Dismiss Notice
Join Physics Forums Today!
The friendliest, high quality science and math community on the planet! Everyone who loves science is here!

Homework Help: Bioenergy: how to measure the efficiency of different materials

  1. Feb 22, 2012 #1
    Hello all! I chose not to follow the given format, as my question is kind of unique. I hate to be one of those people who just create an account for one thread (as I usually try to avoid this), but my situation is quite urgent.

    I have a project due Friday, in which I plan to take different materials from where I live and measure there efficiency as biofuels. (different woods, plants, etc.).

    So, my questions are:

    1. What is a simple method in which I could measure the energy of different materials that I (basically) am going to find in my back yard (it doesn't necessarily have to be "scientific". If the only method of accomplishing this without a lab is to set it on fire and describe the flames, please do say so).

    2. If I can scientifically measure this, what units would I use?

    Thank you all in advanced. I'm really hesitant on whether I am actually going to do any of this, as the teacher most definitely wouldn't be trying something like this herself. I know this may sound dishonest of me, but I could rant for hours about some of the assignments she has assigned us : )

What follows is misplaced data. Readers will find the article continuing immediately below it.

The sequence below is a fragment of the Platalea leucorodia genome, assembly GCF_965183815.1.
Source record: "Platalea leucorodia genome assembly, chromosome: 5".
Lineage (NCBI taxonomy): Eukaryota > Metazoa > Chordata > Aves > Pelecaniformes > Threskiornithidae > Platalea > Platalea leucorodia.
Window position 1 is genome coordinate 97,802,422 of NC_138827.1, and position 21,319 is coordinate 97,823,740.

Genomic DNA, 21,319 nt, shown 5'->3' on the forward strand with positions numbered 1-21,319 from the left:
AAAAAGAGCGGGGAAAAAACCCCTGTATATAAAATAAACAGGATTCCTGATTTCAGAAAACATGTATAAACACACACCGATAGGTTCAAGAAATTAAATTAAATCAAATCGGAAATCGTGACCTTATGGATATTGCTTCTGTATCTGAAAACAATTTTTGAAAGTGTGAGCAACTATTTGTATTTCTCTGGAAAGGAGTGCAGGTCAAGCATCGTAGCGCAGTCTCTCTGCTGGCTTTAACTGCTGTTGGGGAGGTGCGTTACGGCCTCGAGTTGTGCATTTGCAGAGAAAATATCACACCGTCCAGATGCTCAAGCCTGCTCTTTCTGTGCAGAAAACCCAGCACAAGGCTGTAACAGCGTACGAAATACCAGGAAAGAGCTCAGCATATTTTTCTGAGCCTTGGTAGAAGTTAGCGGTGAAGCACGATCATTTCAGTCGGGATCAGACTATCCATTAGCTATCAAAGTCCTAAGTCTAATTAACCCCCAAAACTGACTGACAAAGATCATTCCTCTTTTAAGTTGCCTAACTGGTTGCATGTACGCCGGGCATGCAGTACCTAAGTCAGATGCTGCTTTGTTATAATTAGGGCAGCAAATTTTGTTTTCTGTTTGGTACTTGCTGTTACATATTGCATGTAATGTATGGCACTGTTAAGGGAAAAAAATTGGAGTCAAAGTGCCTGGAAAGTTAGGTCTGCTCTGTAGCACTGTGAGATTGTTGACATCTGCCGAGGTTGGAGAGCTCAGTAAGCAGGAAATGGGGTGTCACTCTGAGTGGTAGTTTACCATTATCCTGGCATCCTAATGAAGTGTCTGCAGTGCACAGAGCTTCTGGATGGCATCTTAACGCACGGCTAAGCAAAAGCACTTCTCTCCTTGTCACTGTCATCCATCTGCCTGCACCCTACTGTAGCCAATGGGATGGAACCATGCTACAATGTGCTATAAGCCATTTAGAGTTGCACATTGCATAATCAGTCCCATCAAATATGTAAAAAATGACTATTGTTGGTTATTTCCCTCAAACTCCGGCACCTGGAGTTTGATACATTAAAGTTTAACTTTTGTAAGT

2. jcsd
  3. Feb 23, 2012 #2


    User Avatar

    Staff: Mentor

    You are looking for a heat of combustion (check units in wikipedia), it requires a bomb calorimeter to be done properly.
  4. Feb 23, 2012 #3


    User Avatar
    Science Advisor
    2017 Award

    A rough way to do this measurement would be to burn the materials underneath a can of water and measure the temperature change of the water after burning. This could probably be done in a way that the results would reflect the relative energy density (e.g. energy per unit mass) of the different materials.
  5. Feb 23, 2012 #4
    That sounds like a possibility. Thanks!
Share this great discussion with others via Reddit, Google+, Twitter, or Facebook